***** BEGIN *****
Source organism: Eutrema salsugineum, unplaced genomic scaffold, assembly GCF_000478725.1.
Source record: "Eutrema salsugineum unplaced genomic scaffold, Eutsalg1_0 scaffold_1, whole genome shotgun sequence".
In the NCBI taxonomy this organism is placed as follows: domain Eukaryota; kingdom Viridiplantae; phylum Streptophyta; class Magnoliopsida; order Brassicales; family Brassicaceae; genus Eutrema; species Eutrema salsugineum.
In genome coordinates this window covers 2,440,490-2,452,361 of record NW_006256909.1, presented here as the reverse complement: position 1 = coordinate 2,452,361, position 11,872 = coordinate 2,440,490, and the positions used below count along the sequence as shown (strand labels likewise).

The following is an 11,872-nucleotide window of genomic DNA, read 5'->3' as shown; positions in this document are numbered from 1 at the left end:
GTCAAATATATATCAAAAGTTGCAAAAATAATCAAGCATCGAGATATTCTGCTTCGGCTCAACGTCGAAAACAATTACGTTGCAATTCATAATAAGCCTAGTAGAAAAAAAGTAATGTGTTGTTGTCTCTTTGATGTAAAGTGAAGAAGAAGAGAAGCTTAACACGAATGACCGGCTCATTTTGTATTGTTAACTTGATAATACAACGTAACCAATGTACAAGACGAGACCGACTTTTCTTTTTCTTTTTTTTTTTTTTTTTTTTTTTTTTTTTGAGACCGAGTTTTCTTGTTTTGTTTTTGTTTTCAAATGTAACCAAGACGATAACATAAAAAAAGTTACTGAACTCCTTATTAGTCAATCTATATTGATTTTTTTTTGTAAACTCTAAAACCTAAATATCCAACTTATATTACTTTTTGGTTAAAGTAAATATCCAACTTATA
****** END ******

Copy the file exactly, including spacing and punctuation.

Source organism: Eutrema salsugineum, unplaced genomic scaffold, assembly GCF_000478725.1.
Source record: "Eutrema salsugineum unplaced genomic scaffold, Eutsalg1_0 scaffold_1, whole genome shotgun sequence".
In the NCBI taxonomy this organism is placed as follows: domain Eukaryota; kingdom Viridiplantae; phylum Streptophyta; class Magnoliopsida; order Brassicales; family Brassicaceae; genus Eutrema; species Eutrema salsugineum.
In genome coordinates this window covers 2,440,490-2,452,361 of record NW_006256909.1, presented here as the reverse complement: position 1 = coordinate 2,452,361, position 11,872 = coordinate 2,440,490, and the positions used below count along the sequence as shown (strand labels likewise).

The following is an 11,872-nucleotide window of genomic DNA, read 5'->3' as shown; positions in this document are numbered from 1 at the left end:
GTCAAATATATATCAAAAGTTGCAAAAATAATCAAGCATCGAGATATTCTGCTTCGGCTCAACGTCGAAAACAATTACGTTGCAATTCATAATAAGCCTAGTAGAAAAAAAGTAATGTGTTGTTGTCTCTTTGATGTAAAGTGAAGAAGAAGAGAAGCTTAACACGAATGACCGGCTCATTTTGTATTGTTAACTTGATAATACAACGTAACCAATGTACAAGACGAGACCGACTTTTCTTTTTCTTTTTTTTTTTTTTTTTTTTTTTTTTTTTGAGACCGAGTTTTCTTGTTTTGTTTTTGTTTTCAAATGTAACCAAGACGATAACATAAAAAAAGTTACTGAACTCCTTATTAGTCAATCTATATTGATTTTTTTTTGTAAACTCTAAAACCTAAATATCCAACTTATATTACTTTTTGGTTAAAGTAAATATCCAACTTATA